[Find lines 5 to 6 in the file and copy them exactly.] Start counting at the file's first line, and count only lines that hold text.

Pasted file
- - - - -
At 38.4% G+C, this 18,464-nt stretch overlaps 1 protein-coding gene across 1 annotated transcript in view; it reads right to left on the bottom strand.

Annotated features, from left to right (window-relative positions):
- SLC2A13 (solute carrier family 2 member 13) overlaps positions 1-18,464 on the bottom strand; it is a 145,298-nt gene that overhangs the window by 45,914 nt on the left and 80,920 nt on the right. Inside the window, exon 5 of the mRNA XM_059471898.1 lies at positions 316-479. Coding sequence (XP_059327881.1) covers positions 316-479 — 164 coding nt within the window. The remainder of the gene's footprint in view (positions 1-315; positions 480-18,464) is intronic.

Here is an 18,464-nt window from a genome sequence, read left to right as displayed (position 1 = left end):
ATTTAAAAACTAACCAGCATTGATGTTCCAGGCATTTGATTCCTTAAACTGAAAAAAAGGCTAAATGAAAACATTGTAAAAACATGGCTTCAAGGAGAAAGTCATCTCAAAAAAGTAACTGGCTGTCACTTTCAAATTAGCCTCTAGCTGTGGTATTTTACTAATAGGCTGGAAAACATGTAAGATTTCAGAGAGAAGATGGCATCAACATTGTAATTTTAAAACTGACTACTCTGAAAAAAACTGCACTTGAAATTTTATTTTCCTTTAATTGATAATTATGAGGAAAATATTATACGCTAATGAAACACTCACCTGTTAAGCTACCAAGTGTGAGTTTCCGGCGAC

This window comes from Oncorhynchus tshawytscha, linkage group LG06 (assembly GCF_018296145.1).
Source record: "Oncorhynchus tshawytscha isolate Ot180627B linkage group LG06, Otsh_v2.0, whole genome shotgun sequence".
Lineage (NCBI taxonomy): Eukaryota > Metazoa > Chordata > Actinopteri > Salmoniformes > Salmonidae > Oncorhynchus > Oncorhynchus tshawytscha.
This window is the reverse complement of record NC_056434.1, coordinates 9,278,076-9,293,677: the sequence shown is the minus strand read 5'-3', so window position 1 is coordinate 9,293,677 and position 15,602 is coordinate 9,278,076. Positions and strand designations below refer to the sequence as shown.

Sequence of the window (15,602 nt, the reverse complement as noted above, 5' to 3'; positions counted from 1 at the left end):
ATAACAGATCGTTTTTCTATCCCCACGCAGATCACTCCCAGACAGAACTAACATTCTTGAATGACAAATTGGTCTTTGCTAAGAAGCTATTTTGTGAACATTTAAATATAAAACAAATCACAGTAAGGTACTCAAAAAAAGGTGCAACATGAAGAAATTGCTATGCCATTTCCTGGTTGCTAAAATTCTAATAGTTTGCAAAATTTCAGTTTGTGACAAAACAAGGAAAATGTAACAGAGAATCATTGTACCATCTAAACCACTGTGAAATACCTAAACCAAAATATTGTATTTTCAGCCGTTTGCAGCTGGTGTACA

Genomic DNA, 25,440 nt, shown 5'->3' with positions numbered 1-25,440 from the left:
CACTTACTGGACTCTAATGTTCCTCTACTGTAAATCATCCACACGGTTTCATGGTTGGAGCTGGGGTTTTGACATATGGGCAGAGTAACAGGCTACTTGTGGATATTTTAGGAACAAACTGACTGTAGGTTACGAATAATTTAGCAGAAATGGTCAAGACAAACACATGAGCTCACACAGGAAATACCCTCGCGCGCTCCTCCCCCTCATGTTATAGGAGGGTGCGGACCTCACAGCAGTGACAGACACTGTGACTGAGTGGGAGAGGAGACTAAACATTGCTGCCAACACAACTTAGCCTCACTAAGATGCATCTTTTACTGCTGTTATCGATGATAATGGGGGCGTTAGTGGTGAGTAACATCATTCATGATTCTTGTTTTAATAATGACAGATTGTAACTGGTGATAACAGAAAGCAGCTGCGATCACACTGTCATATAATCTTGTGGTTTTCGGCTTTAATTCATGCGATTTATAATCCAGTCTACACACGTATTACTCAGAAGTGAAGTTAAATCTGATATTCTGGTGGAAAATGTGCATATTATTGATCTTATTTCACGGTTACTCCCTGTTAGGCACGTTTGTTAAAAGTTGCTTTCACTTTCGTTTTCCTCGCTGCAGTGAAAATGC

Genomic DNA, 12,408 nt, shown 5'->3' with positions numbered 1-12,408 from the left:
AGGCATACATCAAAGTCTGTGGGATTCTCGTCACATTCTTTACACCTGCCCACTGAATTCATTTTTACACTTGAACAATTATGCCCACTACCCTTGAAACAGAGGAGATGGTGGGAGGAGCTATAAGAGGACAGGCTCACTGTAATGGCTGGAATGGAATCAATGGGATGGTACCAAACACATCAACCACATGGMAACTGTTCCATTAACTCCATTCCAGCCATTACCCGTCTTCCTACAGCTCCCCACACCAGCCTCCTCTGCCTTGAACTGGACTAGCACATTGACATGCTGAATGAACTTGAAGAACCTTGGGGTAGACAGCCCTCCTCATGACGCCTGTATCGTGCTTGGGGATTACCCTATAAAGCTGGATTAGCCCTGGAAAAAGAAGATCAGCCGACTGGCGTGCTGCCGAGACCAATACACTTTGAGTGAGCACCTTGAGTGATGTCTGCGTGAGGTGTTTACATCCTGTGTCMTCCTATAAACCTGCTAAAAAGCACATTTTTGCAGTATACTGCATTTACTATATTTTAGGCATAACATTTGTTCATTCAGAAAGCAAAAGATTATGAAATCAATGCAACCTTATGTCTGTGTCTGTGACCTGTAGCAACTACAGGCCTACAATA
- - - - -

ATTTAAAAACTAACCAGCATTGATGTTCCAGGCATTTGATTCCTTAAACTGAAAAAAAGGCTAAATGAAAACATTGTAAAAACATGGCTTCAAGGAGAAAGTCATCTCAAAAAAGTAACTGGCTGTCACTTTCAAATTAGCCTCTAGCTGTGGTATTTTACTAATAGGCTGGAAAACATGTAAGATTTCAGAGAGAAGATGGCATCAACATTGTAATTTTAAAACTGACTACTCTGAAAAAAACTGCACTTGAAATTTTATTTTCCTTTAATTGATAATTATGAGGAAAATATTATACGCTAATGAAACACTCACCTGTTAAGCTACCAAGTGTGAGTTTCCGGCGAC

This window comes from Oncorhynchus tshawytscha, linkage group LG06 (assembly GCF_018296145.1).